Why Big Pharma's main argument about drug prices doesn't hold up, according to Rep. Katie Porter

Why Big Pharma's main argument about drug prices doesn't hold up, according to Rep. Katie Porter

The pharmaceutical industry has drawn strong criticism over the past decade for driving up the prices of prescription drugs.

Although Big Pharma executives and supporters argue that these price hikes are necessary in order to sustain research and development (R&D), i.e. innovation to help the development of new medications, not everyone agrees with that rationalization.

According to Rep. Katie Porter (D-CA), the money from increased pricing isn’t being used for the right reasons.

“The facts are very clear: Big pharmaceutical companies spend many multiples more on stock buybacks to line the pockets of their shareholders than they do on reinvesting in their companies in lifesaving cures and diseases,” Porter told Yahoo Finance Presents (video above).

Last year, the congresswoman went viral when she questioned AbbVie (ABBV) CEO Richard Gonzalez about the company’s drug prices.

"Mr. Gonzalez, you're spending all this money to make sure you make money, rather than spending money to invest in, develop drugs and help patients with affordable, lifesaving drugs," she said during the hearing. "You lie to patients when you charge them twice as much for an unimproved drug and then you lie to policymakers when you tell us that R&D justifies those price increases … The Big Pharma fairytale is one of groundbreaking R&D that justifies astronomical prices, but the pharma reality is that you spend most of your company's money making money for yourself and your shareholders."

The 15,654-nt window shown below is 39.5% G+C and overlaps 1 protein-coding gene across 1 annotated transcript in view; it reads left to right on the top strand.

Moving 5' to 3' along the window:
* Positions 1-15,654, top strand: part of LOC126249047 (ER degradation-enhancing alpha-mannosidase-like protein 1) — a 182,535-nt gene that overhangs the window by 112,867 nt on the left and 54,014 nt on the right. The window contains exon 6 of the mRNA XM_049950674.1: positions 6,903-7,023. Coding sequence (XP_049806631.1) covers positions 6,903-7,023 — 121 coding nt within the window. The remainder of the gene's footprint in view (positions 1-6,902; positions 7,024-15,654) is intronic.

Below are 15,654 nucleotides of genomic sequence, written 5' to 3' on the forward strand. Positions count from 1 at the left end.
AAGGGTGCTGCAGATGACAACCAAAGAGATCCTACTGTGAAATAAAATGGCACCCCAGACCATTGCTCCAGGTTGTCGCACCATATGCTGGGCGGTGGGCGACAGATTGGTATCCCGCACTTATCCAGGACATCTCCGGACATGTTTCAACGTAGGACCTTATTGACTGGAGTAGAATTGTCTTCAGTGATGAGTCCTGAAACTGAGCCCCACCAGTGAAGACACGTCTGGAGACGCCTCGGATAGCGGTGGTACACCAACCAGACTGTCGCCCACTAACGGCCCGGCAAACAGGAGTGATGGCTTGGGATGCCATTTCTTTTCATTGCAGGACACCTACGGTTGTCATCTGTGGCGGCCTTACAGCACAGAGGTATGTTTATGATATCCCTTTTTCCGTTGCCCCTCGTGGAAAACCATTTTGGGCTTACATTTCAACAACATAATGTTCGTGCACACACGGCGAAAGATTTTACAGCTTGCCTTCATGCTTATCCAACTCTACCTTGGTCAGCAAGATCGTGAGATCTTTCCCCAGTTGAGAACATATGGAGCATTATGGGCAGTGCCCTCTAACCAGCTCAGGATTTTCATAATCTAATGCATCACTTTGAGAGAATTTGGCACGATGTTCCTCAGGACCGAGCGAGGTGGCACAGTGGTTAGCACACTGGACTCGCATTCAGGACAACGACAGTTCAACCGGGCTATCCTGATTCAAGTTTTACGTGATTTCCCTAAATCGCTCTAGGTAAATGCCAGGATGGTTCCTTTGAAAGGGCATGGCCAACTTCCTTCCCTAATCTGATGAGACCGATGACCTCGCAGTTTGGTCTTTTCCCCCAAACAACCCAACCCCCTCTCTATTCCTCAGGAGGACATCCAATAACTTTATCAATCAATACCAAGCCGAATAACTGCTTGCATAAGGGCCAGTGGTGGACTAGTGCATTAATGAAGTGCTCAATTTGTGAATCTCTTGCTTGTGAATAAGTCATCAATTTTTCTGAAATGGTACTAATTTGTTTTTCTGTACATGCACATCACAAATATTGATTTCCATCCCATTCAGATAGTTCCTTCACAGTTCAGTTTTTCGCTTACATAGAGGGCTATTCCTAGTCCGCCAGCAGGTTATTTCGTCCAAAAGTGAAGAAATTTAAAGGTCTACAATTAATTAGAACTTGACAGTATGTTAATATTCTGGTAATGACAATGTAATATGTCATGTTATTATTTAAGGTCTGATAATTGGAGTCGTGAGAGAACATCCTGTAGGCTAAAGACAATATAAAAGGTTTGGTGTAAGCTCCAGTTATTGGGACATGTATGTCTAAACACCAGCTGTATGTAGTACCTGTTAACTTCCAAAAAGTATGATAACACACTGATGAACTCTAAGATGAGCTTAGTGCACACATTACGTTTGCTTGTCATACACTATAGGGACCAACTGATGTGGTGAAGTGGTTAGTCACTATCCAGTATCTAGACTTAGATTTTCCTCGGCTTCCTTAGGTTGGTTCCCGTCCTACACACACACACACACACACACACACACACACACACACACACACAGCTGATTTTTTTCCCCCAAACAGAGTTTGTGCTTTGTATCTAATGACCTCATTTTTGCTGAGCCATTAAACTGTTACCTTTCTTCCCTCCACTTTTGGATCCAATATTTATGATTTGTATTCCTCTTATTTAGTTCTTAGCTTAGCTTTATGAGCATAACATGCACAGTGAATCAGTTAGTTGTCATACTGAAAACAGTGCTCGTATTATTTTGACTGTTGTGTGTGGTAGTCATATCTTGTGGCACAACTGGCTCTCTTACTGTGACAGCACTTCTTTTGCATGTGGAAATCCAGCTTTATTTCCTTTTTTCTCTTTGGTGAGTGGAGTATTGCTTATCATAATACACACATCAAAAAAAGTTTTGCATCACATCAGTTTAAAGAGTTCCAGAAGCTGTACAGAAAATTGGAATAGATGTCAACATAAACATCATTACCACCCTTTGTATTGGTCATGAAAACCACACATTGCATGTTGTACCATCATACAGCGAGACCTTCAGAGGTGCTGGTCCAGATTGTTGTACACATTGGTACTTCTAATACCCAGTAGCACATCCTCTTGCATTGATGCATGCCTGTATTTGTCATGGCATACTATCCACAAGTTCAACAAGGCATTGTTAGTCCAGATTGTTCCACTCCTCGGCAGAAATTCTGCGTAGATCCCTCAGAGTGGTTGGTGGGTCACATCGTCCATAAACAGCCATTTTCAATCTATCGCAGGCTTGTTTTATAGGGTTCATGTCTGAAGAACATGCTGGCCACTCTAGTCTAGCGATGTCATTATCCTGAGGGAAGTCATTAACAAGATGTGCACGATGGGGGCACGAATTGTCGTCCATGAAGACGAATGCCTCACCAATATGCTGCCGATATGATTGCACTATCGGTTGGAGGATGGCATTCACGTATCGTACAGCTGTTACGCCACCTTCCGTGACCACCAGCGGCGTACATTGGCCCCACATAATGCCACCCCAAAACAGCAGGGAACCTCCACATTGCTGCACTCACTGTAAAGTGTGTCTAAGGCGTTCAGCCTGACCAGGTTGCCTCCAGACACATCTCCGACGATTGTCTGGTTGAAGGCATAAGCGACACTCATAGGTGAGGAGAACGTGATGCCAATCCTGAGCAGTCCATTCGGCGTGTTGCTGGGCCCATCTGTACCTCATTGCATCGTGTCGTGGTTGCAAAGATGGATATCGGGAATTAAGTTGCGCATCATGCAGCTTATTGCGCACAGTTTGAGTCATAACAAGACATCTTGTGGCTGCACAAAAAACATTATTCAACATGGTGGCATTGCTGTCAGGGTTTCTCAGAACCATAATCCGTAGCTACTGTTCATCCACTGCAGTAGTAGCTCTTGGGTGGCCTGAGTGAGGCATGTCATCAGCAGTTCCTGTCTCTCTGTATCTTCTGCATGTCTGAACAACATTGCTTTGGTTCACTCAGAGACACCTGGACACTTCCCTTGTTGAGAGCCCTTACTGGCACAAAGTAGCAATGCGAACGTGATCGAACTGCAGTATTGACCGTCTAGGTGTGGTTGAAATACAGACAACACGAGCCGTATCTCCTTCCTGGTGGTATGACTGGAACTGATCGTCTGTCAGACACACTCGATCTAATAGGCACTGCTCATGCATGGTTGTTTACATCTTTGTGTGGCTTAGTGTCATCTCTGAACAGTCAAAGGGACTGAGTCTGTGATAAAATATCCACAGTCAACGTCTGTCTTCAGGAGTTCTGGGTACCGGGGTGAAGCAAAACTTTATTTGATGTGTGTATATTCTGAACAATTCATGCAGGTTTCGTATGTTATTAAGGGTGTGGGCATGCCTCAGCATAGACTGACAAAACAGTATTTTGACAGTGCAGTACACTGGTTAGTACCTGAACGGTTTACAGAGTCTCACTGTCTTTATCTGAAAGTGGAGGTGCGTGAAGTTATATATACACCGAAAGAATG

Porter noted that between 2013 to 2018, just $2.45 billion was spent on R&D while $4.71 billion was spent on marketing and $334 million on executive compensation. Additionally, the company spent $50 billion on stock buybacks, the congresswoman said.

“Everybody should want us to have innovative care, but it doesn’t do any good to develop those drugs if they’re priced out of reach,” Porter said. “More importantly, who does the basic science research that makes breakthroughs — whether it’s cancer drugs or COVID vaccines — possible? It’s us as the federal taxpayers.”

Taxpayers “fund that basic science research, and drug companies have a role to play in bringing it to market,” she added. “But there simply is no set of facts that supports that allowing the government to negotiate drug prices would reduce innovation. If anything, having a more competitive market would put a premium on companies who do put the profits that they earn back into inventing the next product, rather than excess profit price gouging going to line their shareholders’ pockets.”

AbbVie is the manufacturer behind two names that had some of the biggest price jumps over the past decade, according to NiceRx’s 2022 Prescription Drug Report.

Humira, a medication used to treat autoimmune conditions like Crohn’s Disease and arthritis, cost $1,940. That number shot up to $7,293 in January 2022, a 155.9% increase. Creon, a medication for exocrine pancreatic insufficiency, increased by 223.8% in that same time period.

Other pharmaceutical companies have also marked up their prescription drug prices significantly within the last 10 years. Two types of insulin, both manufactured by Eli Lilly (LLY), are among the top 10 drugs with the biggest price increases. Humulin saw the biggest price hike, rising 1,070.1% from $67 in 2012 to $1,512 in 2022.

Adriana Belmonte is a reporter and editor covering politics and health care policy for Yahoo Finance. You can follow her on Twitter @adrianambells and reach her at [email protected]

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